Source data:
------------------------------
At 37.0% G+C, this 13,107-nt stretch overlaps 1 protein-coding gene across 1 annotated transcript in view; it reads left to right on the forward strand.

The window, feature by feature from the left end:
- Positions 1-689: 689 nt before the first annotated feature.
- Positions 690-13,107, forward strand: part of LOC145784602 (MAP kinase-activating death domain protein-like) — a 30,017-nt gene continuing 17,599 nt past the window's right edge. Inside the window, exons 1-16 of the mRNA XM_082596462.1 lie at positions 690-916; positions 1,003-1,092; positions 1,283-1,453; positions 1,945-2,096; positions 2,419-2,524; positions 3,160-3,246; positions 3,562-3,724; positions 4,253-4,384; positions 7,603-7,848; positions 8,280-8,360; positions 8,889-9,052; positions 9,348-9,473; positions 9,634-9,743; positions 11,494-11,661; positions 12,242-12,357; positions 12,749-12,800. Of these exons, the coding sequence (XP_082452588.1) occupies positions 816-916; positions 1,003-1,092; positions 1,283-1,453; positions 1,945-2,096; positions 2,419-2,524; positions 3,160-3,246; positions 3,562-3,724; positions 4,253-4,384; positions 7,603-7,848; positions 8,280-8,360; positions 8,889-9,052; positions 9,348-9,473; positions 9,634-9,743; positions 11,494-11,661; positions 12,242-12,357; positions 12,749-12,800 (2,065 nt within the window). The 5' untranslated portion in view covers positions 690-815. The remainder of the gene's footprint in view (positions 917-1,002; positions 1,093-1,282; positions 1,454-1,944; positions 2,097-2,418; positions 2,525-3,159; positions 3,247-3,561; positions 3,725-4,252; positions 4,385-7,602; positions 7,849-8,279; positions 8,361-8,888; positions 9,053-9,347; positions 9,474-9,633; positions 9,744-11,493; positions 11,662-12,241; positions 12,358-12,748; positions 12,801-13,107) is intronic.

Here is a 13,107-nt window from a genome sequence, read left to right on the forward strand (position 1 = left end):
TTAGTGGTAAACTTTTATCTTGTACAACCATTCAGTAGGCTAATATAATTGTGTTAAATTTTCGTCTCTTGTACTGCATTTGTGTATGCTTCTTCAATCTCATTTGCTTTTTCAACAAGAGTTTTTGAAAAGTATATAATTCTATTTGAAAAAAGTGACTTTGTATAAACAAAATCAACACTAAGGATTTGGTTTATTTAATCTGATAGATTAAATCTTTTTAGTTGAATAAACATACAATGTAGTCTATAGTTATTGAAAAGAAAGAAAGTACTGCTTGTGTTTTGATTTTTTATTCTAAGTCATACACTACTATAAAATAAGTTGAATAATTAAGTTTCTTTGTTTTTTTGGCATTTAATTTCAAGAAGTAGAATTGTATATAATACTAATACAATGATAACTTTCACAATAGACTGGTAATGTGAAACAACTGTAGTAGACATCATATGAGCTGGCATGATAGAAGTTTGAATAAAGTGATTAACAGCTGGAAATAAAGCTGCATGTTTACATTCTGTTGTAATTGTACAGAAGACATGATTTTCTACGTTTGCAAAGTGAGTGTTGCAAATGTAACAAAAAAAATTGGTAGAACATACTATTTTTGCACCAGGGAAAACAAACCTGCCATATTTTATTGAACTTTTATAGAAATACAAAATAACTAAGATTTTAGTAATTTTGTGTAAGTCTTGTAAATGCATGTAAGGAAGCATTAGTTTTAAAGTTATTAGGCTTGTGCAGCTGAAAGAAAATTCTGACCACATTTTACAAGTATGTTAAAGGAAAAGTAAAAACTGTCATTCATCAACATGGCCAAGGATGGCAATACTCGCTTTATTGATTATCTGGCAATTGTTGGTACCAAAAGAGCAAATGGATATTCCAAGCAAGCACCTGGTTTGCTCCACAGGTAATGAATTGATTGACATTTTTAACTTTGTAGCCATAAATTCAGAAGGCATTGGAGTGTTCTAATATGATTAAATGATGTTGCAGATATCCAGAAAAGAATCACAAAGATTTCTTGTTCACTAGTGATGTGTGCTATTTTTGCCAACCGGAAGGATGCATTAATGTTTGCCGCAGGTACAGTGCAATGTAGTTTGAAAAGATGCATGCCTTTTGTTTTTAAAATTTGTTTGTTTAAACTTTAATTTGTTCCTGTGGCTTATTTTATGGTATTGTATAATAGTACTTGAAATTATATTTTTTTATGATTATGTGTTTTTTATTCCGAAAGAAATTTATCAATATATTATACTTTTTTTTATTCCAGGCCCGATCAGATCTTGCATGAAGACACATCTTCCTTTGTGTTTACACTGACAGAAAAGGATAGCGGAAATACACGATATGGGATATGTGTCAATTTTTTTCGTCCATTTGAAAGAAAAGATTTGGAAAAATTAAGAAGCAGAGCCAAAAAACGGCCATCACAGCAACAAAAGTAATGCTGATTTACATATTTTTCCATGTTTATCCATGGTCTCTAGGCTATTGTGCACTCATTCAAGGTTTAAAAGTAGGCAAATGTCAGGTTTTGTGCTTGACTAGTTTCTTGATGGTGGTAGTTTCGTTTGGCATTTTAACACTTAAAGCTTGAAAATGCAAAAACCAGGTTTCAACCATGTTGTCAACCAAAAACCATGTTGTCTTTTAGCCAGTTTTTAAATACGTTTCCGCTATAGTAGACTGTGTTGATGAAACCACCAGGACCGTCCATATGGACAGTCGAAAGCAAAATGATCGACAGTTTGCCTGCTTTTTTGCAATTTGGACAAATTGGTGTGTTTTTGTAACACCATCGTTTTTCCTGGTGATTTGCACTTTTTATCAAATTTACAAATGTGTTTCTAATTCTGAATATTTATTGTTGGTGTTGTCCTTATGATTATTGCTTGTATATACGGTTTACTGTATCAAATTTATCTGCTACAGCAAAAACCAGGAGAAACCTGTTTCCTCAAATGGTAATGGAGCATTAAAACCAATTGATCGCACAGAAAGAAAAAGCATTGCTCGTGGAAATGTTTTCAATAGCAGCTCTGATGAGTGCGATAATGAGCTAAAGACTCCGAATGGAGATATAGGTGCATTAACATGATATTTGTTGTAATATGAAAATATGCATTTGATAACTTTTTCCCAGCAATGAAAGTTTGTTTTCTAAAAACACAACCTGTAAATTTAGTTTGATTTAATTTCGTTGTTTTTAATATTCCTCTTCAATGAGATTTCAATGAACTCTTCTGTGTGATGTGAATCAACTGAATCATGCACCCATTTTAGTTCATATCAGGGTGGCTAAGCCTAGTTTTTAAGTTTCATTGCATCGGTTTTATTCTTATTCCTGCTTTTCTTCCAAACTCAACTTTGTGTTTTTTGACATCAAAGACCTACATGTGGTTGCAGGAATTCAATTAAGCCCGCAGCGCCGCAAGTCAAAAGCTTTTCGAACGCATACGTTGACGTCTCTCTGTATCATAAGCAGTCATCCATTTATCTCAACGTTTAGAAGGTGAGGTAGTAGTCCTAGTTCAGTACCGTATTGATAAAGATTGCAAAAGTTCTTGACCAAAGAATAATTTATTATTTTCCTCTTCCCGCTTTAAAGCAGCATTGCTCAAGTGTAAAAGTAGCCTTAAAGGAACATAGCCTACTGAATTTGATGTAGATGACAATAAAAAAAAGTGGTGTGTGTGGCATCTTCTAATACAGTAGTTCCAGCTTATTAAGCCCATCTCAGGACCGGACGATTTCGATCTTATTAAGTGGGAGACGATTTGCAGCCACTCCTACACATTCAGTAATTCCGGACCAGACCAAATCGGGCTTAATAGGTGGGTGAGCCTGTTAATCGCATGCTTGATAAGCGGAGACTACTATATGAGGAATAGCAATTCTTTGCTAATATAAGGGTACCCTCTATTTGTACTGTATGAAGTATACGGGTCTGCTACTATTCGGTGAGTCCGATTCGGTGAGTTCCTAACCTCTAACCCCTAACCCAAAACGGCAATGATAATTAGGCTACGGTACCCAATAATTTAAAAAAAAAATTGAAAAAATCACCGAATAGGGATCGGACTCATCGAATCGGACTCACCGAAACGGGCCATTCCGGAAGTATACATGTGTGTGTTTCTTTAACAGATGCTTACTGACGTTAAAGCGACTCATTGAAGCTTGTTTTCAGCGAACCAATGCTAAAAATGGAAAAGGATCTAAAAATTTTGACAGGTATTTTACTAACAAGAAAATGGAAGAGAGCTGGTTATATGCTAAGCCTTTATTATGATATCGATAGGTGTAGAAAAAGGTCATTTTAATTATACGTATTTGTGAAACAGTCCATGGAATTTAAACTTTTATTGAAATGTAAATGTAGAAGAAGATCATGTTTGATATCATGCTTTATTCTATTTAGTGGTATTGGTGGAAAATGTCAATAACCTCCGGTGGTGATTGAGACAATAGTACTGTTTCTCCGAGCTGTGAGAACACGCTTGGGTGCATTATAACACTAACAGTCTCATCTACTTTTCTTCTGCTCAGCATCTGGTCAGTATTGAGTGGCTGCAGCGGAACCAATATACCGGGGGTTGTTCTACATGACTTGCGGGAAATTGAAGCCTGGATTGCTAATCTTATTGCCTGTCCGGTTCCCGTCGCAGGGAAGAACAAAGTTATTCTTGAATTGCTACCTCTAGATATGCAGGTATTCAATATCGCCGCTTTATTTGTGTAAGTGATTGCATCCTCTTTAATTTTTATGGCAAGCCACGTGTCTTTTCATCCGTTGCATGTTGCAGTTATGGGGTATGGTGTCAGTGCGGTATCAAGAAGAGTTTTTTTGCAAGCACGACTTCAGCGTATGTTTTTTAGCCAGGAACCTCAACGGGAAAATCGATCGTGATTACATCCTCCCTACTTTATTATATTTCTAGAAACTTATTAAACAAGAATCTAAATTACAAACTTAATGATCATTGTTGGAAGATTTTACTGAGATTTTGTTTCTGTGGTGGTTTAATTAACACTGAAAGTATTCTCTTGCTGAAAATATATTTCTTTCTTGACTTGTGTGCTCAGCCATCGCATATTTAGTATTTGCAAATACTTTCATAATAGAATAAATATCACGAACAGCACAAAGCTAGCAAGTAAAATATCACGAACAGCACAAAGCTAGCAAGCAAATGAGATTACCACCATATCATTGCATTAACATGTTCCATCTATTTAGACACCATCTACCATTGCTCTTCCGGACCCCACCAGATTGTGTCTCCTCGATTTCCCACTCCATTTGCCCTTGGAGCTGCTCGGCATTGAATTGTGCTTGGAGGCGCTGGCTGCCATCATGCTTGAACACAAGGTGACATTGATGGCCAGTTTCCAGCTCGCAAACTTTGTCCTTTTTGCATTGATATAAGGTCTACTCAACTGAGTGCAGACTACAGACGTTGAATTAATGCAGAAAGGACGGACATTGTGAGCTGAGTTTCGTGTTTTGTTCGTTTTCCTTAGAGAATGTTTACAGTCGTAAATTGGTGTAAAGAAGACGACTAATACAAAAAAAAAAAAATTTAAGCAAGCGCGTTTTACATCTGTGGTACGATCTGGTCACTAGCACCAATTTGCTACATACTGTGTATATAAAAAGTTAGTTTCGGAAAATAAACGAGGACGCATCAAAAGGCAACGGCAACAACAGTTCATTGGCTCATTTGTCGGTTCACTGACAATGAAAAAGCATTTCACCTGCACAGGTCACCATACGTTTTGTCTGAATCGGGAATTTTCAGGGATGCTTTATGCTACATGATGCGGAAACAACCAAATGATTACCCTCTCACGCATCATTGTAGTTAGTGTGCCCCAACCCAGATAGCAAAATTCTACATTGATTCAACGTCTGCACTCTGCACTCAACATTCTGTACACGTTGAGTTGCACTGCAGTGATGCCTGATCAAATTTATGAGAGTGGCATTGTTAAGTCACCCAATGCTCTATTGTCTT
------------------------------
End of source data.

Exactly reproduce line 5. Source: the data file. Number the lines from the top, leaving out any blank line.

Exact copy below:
Here is a 13,107-nt window from a genome sequence, read left to right on the forward strand (position 1 = left end):